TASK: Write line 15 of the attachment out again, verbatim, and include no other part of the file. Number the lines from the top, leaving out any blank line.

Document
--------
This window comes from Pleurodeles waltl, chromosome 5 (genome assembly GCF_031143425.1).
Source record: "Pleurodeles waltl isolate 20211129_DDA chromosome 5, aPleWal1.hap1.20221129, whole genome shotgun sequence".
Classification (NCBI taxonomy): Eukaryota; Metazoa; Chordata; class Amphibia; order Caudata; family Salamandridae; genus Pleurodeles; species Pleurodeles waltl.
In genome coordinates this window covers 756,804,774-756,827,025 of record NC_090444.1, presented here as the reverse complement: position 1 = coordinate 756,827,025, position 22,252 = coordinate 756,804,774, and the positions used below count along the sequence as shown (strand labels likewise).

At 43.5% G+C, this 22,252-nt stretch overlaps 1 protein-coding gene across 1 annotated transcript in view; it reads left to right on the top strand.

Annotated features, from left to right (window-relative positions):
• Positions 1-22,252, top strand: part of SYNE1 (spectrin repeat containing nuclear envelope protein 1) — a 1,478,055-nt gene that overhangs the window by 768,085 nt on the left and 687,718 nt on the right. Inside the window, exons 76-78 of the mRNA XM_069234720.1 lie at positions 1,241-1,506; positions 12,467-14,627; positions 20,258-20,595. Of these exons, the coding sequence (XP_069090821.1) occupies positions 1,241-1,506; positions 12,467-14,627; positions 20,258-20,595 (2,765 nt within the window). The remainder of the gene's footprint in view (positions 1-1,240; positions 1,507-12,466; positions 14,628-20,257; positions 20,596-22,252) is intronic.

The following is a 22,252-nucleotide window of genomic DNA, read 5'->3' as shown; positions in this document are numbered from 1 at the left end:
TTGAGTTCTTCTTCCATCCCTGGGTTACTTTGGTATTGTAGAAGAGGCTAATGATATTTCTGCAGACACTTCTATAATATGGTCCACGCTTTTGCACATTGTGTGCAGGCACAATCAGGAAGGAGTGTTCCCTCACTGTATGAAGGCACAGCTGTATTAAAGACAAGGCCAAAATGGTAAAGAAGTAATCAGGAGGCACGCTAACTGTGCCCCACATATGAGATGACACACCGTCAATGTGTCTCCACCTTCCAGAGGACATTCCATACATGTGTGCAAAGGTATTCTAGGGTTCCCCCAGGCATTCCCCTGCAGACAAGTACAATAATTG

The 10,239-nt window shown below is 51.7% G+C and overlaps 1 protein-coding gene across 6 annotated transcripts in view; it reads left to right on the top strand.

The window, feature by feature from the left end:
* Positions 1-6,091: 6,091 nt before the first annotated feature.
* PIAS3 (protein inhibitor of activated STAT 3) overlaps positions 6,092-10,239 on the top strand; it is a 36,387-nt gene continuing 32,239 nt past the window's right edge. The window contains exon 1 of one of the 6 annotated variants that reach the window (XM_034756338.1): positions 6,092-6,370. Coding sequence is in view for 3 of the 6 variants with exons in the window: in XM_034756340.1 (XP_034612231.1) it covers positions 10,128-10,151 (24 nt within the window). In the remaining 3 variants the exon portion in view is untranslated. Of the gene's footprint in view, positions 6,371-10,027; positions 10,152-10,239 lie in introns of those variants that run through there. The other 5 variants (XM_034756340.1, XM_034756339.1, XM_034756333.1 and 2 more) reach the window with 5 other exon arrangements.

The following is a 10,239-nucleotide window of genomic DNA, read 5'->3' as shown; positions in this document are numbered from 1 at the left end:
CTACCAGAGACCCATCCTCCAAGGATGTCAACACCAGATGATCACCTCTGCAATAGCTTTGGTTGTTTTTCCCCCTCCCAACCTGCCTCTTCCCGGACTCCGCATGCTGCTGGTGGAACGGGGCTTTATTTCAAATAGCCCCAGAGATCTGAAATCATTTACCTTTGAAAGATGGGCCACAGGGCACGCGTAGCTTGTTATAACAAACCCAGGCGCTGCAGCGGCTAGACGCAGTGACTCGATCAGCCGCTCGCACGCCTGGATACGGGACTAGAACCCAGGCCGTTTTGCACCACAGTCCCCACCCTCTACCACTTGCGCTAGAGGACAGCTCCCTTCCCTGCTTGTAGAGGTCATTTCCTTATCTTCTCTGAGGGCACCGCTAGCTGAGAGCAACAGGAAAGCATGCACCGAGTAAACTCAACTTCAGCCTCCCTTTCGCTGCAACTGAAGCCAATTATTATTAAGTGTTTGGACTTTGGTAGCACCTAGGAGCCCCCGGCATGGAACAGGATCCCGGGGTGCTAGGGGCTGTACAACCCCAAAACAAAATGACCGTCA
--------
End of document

CTACCAGAGACCCATCCTCCAAGGATGTCAACACCAGATGATCACCTCTGCAATAGCTTTGGTTGTTTTTCCCCCTCCCAACCTGCCTCTTCCCGGACTCCGCATGCTGCTGGTGGAACGGGGCTTTATTTCAAATAGCCCCAGAGATCTGAAATCATTTACCTTTGAAAGATGGGCCACAGGGCACGCGTAGCTTGTTATAACAAACCCAGGCGCTGCAGCGGCTAGACGCAGTGACTCGATCAGCCGCTCGCACGCCTGGATACGGGACTAGAACCCAGGCCGTTTTGCACCACAGTCCCCACCCTCTACCACTTGCGCTAGAGGACAGCTCCCTTCCCTGCTTGTAGAGGTCATTTCCTTATCTTCTCTGAGGGCACCGCTAGCTGAGAGCAACAGGAAAGCATGCACCGAGTAAACTCAACTTCAGCCTCCCTTTCGCTGCAACTGAAGCCAATTATTATTAAGTGTTTGGACTTTGGTAGCACCTAGGAGCCCCCGGCATGGAACAGGATCCCGGGGTGCTAGGGGCTGTACAACCCCAAAACAAAATGACCGTCA